CRC 2017: Lg2 likes to see the whole picture

This year's #3 agency found success building its design business into full branding efforts.


This article appears in the March/April 2017 issue of strategy.

For Claude Auchu of Lg2, the #3 agency, design has always been the advertising industry’s underdog. But that’s starting to change.

The partner, VP and CD at Lg2 Boutique, which launched as a division of the agency in 2006, says his discipline is getting some overdue recognition as brands appreciate the value of linking all aspects of branding – from logos to packaging to advertising.

A growing share of Lg2’s business begins with a rebrand and grows into a full campaign, he says. While the Lg2 group has seen revenue growth of 10% year over year for the past decade, for the design branch that number is 25%.

FARNHAM Affiche Formule EN v9 (LONDON)“When you see the big picture and you know what’s happening from the beginning to end on a brand, it really helps with the understanding,” says Nellie Kim, partner, VP and CD. “If there’s an issue that comes up, you know what’s going on from design to strategy to copy to all the different integrated parts of it.”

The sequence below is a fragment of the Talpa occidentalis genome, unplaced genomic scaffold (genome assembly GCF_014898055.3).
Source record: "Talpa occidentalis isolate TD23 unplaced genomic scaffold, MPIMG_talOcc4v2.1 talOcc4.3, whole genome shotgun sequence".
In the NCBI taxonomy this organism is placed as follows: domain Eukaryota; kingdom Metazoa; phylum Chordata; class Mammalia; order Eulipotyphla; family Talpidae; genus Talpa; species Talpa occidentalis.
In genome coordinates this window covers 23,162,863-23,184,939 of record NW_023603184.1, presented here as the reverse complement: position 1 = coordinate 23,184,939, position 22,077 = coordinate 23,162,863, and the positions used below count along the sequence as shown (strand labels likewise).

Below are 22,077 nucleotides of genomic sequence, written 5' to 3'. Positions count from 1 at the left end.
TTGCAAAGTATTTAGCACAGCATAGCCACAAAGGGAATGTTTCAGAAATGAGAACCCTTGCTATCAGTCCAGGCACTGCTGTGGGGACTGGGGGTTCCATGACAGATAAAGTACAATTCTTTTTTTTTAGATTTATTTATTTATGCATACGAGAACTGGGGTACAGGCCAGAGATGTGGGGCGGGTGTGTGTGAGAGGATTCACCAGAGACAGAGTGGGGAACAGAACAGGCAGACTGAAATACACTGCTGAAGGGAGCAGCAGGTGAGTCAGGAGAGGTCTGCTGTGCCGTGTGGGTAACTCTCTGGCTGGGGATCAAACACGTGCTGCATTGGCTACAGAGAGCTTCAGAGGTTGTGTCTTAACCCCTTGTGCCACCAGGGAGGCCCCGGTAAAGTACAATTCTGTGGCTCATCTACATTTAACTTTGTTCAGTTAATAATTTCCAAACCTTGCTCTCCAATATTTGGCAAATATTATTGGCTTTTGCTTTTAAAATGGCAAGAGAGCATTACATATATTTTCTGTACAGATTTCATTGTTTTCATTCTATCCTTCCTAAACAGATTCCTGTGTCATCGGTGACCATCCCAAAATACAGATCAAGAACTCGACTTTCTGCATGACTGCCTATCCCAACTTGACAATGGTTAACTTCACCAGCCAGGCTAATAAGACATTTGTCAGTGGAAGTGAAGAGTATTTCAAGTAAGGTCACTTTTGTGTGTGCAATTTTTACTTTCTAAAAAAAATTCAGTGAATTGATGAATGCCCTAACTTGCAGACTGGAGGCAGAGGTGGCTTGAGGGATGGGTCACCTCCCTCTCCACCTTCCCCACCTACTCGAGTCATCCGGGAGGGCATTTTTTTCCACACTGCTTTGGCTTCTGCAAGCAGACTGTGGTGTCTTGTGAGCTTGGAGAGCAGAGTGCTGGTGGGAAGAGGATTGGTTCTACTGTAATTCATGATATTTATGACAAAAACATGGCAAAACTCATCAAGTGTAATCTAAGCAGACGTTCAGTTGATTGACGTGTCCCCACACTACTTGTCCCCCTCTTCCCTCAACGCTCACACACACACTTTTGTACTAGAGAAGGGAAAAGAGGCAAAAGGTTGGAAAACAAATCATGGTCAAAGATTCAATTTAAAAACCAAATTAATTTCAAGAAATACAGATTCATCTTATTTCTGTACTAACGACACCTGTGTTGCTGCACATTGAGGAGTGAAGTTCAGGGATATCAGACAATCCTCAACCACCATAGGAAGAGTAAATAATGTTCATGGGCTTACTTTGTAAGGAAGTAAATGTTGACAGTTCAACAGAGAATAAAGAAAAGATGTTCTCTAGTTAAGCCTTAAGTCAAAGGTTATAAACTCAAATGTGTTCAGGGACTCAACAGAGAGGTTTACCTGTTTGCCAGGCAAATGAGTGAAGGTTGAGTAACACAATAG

One example is Lg2’s award-winning “A Bit Bitter” work for Farnham Ale & Lager (#7 brand), which picked up Clio, Epica and other awards last year. The brewer came to the agency for branding help three years ago and is now on the third iteration of the advertising campaign.

The ads evolved from clever OOH beer tanks, personifying a bitter odd-one-out, to print ads depicting a humorous scenario of mild bitterness: a professor’s shock at a custodian erasing chalkboard math equations; a woman, surrounded by 10 children, holding up a positive pregnancy test to her husband.

The design challenge was to maintain the central idea from the first campaign, connecting the bitter people and the bitter beer through an icon (in that case the beer tanks) while keeping the tone light and humorous, says Luc Du Sault, also a partner, VP and CD (and the #7 AD, #10 CW and #11 CD). The solution was to use the tab on beer cans as the gaping mouths expressing the (mildly) bitter surprise.

The agency has also used product design as an advertising tool. Its “Give-A-Care” campaign for Rethink Breast Cancer got its message out by creating design-heavy products to help recently diagnosed women with the side effects of cancer treatment, from lip balm to cozy scarves.

“By using uniquely designed products, we could extend the shelf-life of the message for these women,” says Kim.